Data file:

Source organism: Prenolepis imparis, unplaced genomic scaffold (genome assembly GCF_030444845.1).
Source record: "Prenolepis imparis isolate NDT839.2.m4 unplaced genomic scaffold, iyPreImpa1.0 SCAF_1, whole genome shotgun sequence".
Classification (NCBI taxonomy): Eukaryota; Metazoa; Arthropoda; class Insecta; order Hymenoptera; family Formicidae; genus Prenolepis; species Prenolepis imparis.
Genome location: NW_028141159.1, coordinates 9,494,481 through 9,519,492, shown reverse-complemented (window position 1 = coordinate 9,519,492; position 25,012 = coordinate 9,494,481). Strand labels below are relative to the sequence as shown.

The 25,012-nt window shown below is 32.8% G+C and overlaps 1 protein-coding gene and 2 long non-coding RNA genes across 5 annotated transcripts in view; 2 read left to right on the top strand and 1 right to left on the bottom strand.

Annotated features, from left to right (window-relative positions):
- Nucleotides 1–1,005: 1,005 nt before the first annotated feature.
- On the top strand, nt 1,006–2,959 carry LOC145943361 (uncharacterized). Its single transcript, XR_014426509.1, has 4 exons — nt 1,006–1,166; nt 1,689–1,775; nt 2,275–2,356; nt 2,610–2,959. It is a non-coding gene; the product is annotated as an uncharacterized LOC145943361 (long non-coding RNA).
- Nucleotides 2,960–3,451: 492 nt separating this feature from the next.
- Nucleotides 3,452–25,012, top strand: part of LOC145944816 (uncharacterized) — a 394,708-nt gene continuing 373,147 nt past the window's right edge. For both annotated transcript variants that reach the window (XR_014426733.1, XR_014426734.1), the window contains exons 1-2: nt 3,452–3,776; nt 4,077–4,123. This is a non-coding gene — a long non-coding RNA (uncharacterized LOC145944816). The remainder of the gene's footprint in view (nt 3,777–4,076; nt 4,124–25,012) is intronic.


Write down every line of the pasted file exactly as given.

Source organism: Prenolepis imparis, unplaced genomic scaffold (genome assembly GCF_030444845.1).
Source record: "Prenolepis imparis isolate NDT839.2.m4 unplaced genomic scaffold, iyPreImpa1.0 SCAF_1, whole genome shotgun sequence".
Classification (NCBI taxonomy): Eukaryota; Metazoa; Arthropoda; class Insecta; order Hymenoptera; family Formicidae; genus Prenolepis; species Prenolepis imparis.
Genome location: NW_028141159.1, coordinates 9,494,481 through 9,519,492, shown reverse-complemented (window position 1 = coordinate 9,519,492; position 25,012 = coordinate 9,494,481). Strand labels below are relative to the sequence as shown.

The 25,012-nt window shown below is 32.8% G+C and overlaps 1 protein-coding gene and 2 long non-coding RNA genes across 5 annotated transcripts in view; 2 read left to right on the top strand and 1 right to left on the bottom strand.

Annotated features, from left to right (window-relative positions):
- Nucleotides 1–1,005: 1,005 nt before the first annotated feature.
- On the top strand, nt 1,006–2,959 carry LOC145943361 (uncharacterized). Its single transcript, XR_014426509.1, has 4 exons — nt 1,006–1,166; nt 1,689–1,775; nt 2,275–2,356; nt 2,610–2,959. It is a non-coding gene; the product is annotated as an uncharacterized LOC145943361 (long non-coding RNA).
- Nucleotides 2,960–3,451: 492 nt separating this feature from the next.
- Nucleotides 3,452–25,012, top strand: part of LOC145944816 (uncharacterized) — a 394,708-nt gene continuing 373,147 nt past the window's right edge. For both annotated transcript variants that reach the window (XR_014426733.1, XR_014426734.1), the window contains exons 1-2: nt 3,452–3,776; nt 4,077–4,123. This is a non-coding gene — a long non-coding RNA (uncharacterized LOC145944816). The remainder of the gene's footprint in view (nt 3,777–4,076; nt 4,124–25,012) is intronic.